Advocates of the Modern Monetary Theory (MMT) emphasize that government never needs to default on it's obligations because it can always pay by using fiat money. What they intend to convey, although they may not realize it, is that they expect that government can pay using real fiat money that government itself creates. We will outline a conventional ontology, typified with a descriptive phrase, so that we can better understand the mechanics of MMT when making policy decisions..
Why is this important? MMT proposes government spending unburdened by limits of taxation, funded as necessary by the creation of money. We need a standardized way of describing the MMT vision of creating money, We'll propose a common sense catchphrase that starts the user down a pathway of common understanding.
In Defense of a Catchphrase
We will follow an unusual method of development. We will throw out a logical catchphrase, almost a slogan, and then see if we can logically defend it. The beginning thought is that government would always want to settle debts with a real currency that is clearly not counterfeit. Government always pays using real fiat money.
Government can do this. The power to create money is reserved by law to the central government. It logically follows that we would expect that the only real fiat money is that money created by those authorized by government to create it. In the United States, that authority is given to the Federal Reserve System*, a central bank (CB).
Next we observe that this authority is jealously guarded by government. Private banks are not allowed to create money, nor are private citizens. It naturally follows that private banks and citizens can only reuse the fiat money previously created by government. If we follow this logic, we can only conclude that private banks, when they make loans far larger than the amount of fiat money that they own, must be making loans of real money owned by others. That action places the private bank at risk of having a money shortage should all depositors request their money back at one time (in a bank run). We won't discuss this risk here.
Of course, government could also reuse money it had previously allowed. Government could borrow from private banks, a useful way to control the money supply. Government could 'borrow up' money, thereby reducing the amount of real money available to the private sector.
Real fiat money is easily created by the central bank. The central bank merely makes a notation in a record of deposit in favor of any entity, identical to the method used by private banks in making loans. In the United States, the central bank is (generally) prohibited from making loans directly to the central government but the CB can own bonds issued by the central government. Therefore, to create fiat money while complying with the law, the central bank will increase it's internally held deposit level, trade that increase for a privately owned government bond, and then claim ownership of a government bond. This series of actions leaves leaves no money left on the books as being owned by the central bank but places more real fiat money into the ownership of the private sector (which has seen a increase in owned money on deposit), allowing the private sector to continue buying government bonds.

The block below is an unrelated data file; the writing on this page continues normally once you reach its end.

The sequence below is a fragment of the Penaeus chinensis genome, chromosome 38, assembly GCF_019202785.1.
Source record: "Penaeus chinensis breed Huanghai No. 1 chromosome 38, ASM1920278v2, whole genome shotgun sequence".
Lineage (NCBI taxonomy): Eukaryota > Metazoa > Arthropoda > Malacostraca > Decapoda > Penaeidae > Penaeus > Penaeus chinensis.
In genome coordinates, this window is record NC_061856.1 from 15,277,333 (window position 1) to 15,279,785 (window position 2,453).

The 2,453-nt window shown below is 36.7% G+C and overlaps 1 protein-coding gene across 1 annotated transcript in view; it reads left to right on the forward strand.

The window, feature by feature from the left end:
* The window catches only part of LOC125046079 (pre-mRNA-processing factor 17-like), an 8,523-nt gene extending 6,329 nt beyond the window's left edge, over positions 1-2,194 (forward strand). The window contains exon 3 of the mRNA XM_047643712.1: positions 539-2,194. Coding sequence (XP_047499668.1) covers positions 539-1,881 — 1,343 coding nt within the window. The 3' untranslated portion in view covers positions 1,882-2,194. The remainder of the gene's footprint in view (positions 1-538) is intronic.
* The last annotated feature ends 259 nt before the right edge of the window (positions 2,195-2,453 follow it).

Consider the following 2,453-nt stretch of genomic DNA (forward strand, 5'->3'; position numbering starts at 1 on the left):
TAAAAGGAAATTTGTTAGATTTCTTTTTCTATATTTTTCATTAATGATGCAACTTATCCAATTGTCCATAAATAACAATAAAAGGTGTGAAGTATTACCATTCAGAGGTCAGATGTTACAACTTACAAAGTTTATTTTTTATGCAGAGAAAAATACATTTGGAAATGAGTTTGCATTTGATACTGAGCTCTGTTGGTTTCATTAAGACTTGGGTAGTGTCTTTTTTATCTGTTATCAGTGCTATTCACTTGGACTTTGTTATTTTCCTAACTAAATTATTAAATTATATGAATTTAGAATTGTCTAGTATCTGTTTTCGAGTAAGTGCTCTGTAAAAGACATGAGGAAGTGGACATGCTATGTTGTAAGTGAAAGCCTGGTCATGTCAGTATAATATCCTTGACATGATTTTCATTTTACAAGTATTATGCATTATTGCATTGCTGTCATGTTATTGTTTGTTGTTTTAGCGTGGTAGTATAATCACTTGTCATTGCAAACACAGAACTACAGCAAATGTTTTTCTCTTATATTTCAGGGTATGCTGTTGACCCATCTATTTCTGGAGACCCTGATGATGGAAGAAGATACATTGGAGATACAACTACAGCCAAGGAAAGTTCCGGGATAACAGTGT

This is effectively the system we have in place today in the United States. Money created by the central bank is usually called "reserves".
If we want to know how much real fiat money has been issued by the central bank, we can look to the total assets owned by the central bank. We know this must be close to the correct number because of this regulatory background: Central banks have no budget allowance from government and must return all profits to government.
Having no real source of money for asset purchases, we can consider that so called CB total assets are more appropriately considered as a place-holder for deposits previously created by the CB and traded away.Conclusion:
A simple catchphrase, government always pays using real fiat money, has more implications than first apparent. It assumes a complex network of sequential deterministic actions occurring in the day-to-day world. It symbolizes an ontology of money that is in use in modern fiat currency economies.
The writing in this blog has been underlain by this ontology for quite some time. I propose that other MMT writers also keep this catchphrase and ontology in mind as they write.
*Here we are thinking about money of record, ignoring the actual printing of green money and coin.
PS. I invite readers to comment. I am certainly no expert on the subject of money supply expansion but the guideline proposed makes logical sense so far as I know. I specifically invite readers to point out any logical or factual errors and to offer better a explanation.
(c) Roger Sparks 2021
"must be making loans of real money owned by others" sounds like loanable funds which is not how private sector lending works. I guess you could characterise private sector bank lending as speculating with "government created money" but they the process does create money that can be used in the economy.ReplyDelete